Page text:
Austrian Broadcasting System

   Österreichische Rundfunk
   (ÖRF)
   Reconstituted after World War II, the Austrian radio network made political impartiality a central goal. Communists were among its initial editors; one radio program was the Russian Hour. On the other hand, the powers that oversaw the occupation kept their hand in broadcast media operations—the Americans had their own station in Linz and Salzburg, Red-WhiteRed (Rot-Weiß-Rot) the color of the Austrian flag, and the British controlled the transmission station in Graz.
   All of this ended by 1954. The ÖRF, formally established as a nationalized service in 1957, was already in operation by 1955. The first Austrian television program, carried through transmitters in Vienna, Graz, and Linz, went out in August 1955. Daily TV programming was available by 1959; commercial advertising slots were introduced the same year.
   The system often suffered from fiscal shortfalls, and early hopes for nonpartisan operation faded quickly as well. Proporz, the custom of giving parties equal treatment in government jobs, impinged upon all nationalized enterprises, television and radio among them. Public criticism of the quality and political slant of programming became routine after March 1963, when the major parties formally agreed to observe Proporz when distributing positions in Austrian broadcasting. An influential Vienna daily, the Neuer Kurier, began a protest campaign that not only won support from other influential print media, but numerous letters, telegrams, and telephone messages from listeners and viewers. The effort led to the first referendum of the Second Austrian Republic in 1964, asking for reform of the ÖRF. In 2001, the ÖRF laid down rules for private TV channels. It was also transformed into a foundation under the direction of a council, an arrangement that in no way put an end to political wrangling over control of the system. The choice of general director in 2006 was hotly contested between the Socialist Party of Austria and the Austrian People’s Party.
   See also Communications; Press.

Historical dictionary of Austria. . 2014.

Look at other dictionaries:

  • Motion picture rating system — Parental Guidance redirects here. For the Singaporean TV series, see Parental Guidance (TV series). For the Judas Priest song, see Parental Guidance (song). A motion picture rating system is designated to classify films with regard to suitability …   Wikipedia

  • CBS — This article is about the broadcast network. For its parent company, see CBS Corporation. For other uses of CBS, see CBS (disambiguation). CBS Broadcasting Inc. (CBS) Type …   Wikipedia

  • Communications —    Austria’s first telegraph line began operation between Vienna and what was then the suburb of Floridsdorf in 1845. Two years later, the longest transmission line on the continent linked Vienna to Prague and Brno, now in the Czech Republic. The …   Historical dictionary of Austria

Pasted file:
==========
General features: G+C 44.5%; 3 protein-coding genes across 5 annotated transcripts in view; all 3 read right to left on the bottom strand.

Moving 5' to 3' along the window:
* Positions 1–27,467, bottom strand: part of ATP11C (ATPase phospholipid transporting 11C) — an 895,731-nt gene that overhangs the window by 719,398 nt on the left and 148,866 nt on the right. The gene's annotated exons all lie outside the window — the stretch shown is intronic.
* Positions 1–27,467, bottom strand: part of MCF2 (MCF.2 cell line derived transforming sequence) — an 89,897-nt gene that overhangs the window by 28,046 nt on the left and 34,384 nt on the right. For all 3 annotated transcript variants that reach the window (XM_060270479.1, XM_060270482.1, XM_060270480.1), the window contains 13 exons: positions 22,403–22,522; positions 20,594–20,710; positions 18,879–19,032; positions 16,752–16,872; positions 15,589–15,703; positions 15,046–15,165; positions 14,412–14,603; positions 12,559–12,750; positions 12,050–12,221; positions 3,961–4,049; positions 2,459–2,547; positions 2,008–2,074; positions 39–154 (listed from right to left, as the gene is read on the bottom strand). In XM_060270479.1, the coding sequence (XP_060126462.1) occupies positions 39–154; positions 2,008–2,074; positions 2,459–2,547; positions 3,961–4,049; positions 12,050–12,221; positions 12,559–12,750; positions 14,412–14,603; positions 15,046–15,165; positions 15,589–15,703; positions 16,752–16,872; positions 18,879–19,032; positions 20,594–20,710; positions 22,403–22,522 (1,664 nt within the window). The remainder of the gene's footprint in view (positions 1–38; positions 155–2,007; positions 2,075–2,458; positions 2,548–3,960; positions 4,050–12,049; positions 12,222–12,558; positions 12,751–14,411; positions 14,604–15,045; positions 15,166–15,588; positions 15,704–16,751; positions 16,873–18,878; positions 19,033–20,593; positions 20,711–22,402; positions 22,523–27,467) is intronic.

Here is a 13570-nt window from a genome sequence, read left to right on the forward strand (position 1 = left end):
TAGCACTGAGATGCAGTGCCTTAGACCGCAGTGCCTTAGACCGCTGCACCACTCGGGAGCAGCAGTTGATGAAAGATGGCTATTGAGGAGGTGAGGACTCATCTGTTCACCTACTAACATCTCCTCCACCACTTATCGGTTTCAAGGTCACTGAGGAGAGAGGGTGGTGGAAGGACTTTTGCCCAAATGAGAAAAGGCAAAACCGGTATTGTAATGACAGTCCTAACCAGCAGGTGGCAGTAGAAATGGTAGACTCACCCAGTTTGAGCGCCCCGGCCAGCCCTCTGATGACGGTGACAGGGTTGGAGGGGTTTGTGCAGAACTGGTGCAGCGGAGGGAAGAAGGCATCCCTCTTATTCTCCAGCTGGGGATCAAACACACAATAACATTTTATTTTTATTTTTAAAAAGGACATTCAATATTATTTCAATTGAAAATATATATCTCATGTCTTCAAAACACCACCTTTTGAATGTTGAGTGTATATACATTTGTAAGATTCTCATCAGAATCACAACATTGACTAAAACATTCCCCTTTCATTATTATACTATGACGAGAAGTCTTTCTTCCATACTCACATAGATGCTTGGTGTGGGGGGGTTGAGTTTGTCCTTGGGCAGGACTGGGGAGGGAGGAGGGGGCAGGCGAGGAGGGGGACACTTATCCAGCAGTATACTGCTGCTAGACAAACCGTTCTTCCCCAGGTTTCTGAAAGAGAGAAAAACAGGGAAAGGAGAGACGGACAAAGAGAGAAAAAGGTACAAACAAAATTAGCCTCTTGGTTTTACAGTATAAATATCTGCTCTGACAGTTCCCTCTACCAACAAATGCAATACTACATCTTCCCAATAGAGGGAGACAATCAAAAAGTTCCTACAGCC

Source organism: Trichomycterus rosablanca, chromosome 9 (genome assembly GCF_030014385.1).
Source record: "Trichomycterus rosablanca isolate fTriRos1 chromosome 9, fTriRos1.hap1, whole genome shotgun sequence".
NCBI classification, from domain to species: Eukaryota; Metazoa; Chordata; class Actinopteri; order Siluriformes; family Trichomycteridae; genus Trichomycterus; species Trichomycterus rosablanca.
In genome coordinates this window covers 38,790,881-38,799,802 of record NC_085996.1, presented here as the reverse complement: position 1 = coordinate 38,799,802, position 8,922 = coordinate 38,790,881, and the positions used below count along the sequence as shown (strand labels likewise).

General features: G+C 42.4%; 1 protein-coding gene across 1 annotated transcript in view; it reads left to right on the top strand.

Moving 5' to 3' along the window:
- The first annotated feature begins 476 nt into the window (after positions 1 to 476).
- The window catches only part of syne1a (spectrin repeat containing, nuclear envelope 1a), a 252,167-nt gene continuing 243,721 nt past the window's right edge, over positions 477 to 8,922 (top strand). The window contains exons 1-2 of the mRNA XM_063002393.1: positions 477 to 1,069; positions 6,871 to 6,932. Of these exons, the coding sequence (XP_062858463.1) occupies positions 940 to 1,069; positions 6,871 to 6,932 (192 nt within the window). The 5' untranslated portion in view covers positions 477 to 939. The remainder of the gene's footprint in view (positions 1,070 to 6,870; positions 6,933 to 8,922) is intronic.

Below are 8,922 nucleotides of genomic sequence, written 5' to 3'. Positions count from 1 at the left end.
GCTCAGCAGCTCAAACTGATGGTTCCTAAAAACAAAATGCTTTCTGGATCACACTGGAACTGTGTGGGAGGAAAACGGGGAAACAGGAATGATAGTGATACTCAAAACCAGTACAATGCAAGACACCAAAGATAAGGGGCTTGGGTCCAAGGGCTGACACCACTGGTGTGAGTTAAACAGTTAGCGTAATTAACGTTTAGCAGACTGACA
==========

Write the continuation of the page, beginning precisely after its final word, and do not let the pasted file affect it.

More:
• Film —    Several experiments with continuously flowing pictures took place in Vienna just before and after 1850. Perhaps most notable was the effort in 1846 of Lieutenant Field Marshall Franz von Uchatius to display moving images on a wall. It was,… …   Historical dictionary of Austria

  • Austria history: Acronyms and Abbreviations — ABGB Allgemeines Bürgerliches Gesetzbuch (General Code of Civil Law) BAWAG Bank für Arbeit und Wirtschaft (Bank for Labor and Economic Development) BZÖ Alliance for the Future of Austria (Bund für die Zukunft Österreichs) CP Christlichsoziale… …   Historical dictionary of Austria

  • Culture of Austria — Austrian culture has largely been influenced by its past and present neighbors: Italy, Poland, Germany, Hungary and Bohemia. Contents 1 The arts 1.1 Music 1.1.1 Classical music 1.1.1.1 First Viennese …   Wikipedia

  • Television licence — A television licence (or broadcast receiver licence) is an official licence required in many countries for the reception of television (and sometimes also radio) broadcasts. It is a form of hypothecation tax to fund public broadcasting, thus… …   Wikipedia

  • performing arts — arts or skills that require public performance, as acting, singing, or dancing. [1945 50] * * * ▪ 2009 Introduction Music Classical.       The last vestiges of the Cold War seemed to thaw for a moment on Feb. 26, 2008, when the unfamiliar strains …   Universalium

  • Media and Publishing — ▪ 2007 Introduction The Frankfurt Book Fair enjoyed a record number of exhibitors, and the distribution of free newspapers surged. TV broadcasters experimented with ways of engaging their audience via the Internet; mobile TV grew; magazine… …   Universalium

  • William L. Shirer — William Lawrence Shirer (February 23, 1904 – December 28, 1993) was an American journalist and historian. He became known for his broadcasts on CBS from the German capital of Berlin through the first year of World War II.Shirer first became… …   Wikipedia

Share the article and excerpts

Direct link
Do a right-click on the link above
and select “Copy Link”

We are using cookies for the best presentation of our site. Continuing to use this site, you agree with this.